Prepared Remarks for Secretary of Housing and Urban Development Shaun Donovan at the Los Angeles Press Conference
Los Angeles, California
Thank you so much. It's great to be here in Los Angeles today along with my colleagues in federal, state, and local government to talk about the progress we've made on shoring up neighborhoods here in L.A. against the devastating effects of foreclosure. It's always refreshing to get out of our offices in D.C. to see what impact our programs and our funds are actually having on neighborhoods.
Today we're having a full day of discussions with local elected officials and housing experts and we've toured two properties that the Los Angeles Housing Department is in the process of purchasing through federal Neighborhood Stabilization Plan funds, one of which is where we're standing right now. We have much more work to do here in L.A. to mitigate the impacts that foreclosures have had on local communities; however, innovative collaborations between local government, housing agencies, and non-profits and creative, green-focused uses of federal funds have put L.A. well on the path to recovery.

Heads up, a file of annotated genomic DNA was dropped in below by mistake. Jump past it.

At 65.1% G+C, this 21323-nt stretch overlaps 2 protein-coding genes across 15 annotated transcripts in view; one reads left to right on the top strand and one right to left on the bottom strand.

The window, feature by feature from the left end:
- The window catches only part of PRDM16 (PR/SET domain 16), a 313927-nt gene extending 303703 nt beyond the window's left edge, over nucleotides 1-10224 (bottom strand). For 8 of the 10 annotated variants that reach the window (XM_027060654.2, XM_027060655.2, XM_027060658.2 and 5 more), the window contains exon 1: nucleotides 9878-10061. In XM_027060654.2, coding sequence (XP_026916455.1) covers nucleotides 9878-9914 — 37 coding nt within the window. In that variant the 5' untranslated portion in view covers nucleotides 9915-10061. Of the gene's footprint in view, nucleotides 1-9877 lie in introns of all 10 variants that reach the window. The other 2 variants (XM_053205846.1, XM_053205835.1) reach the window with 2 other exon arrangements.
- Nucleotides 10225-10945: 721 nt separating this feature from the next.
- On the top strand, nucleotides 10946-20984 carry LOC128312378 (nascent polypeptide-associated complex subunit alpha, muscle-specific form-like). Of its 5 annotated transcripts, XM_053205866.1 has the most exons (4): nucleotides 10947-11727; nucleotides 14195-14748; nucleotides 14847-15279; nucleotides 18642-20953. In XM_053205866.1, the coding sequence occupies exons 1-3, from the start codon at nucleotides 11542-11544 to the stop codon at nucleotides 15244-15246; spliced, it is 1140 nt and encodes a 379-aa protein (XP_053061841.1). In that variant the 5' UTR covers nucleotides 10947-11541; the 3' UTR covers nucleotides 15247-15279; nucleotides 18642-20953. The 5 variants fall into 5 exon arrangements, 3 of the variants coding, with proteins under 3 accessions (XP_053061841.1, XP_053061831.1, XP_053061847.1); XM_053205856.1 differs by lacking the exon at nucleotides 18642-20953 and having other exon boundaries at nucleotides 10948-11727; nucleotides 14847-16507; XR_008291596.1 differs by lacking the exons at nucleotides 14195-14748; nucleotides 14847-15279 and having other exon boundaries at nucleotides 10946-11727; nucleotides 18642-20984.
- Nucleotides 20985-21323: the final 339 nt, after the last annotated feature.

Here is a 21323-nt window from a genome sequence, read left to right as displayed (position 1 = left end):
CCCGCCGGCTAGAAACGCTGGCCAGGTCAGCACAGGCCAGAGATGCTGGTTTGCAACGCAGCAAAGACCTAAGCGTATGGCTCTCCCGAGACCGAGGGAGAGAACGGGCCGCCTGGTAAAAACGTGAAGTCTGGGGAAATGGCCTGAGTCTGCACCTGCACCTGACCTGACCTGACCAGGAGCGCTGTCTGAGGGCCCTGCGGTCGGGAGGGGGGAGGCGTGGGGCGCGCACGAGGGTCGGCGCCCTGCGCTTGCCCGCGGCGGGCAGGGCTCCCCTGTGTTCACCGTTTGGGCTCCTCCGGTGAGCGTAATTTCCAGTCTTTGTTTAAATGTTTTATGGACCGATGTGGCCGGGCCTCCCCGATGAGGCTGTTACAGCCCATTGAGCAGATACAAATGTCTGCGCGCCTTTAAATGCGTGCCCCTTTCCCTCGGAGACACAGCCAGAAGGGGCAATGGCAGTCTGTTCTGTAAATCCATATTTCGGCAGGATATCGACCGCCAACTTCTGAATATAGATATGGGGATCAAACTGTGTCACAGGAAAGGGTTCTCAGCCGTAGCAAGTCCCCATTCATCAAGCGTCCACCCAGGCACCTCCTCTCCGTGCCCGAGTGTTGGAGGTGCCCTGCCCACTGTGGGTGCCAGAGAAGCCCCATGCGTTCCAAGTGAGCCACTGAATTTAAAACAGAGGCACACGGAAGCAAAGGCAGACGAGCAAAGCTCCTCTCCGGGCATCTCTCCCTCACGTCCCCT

I'd like to take a moment to recognize those joining me here today: Congresswoman Maxine Waters, Mayor Villaraigosa, and Senator Rod Wright who represents this district in the California State Senate. I'd also like to recognize County Supervisor Mark Ridley Thomas, Assemblyman Mike Davis, Assemblyman Curren Price, and Los Angeles City Councilwoman Jan Perry. Lastly, I want to recognize Yolanda Chavez, the executive director of the Los Angeles Housing Department.
On March 19th, President Obama was here in Los Angeles to talk about his Making Home Affordable Plan, but he also announced that California was receiving $145 million in Neighborhood Stabilization Program funds from HUD to provide additional help to communities hardest-hit by the foreclosure crisis. Housing prices here have fallen 20 percent in the past year, and you've got one of the highest foreclosure rates in the nation, so let me take a moment to talk about the Neighborhood Stabilization Program and what it has meant for cities like Los Angeles.
The Neighborhood Stabilization Program, known as NSP, was originally created under the Housing and Economic Recovery Act of 2008, and provided $3.9 billion to state and local governments to buy up and rehabilitate vacant, foreclosed homes and resell those homes with affordable mortgages. Congresswoman Maxine Waters, who joins us here today, actually was a sponsor of an early version of this legislation that created the Neighborhood Stabilization Program, and she has been a huge advocate and partner in promoting NSP and the good it can and will do for California neighborhoods.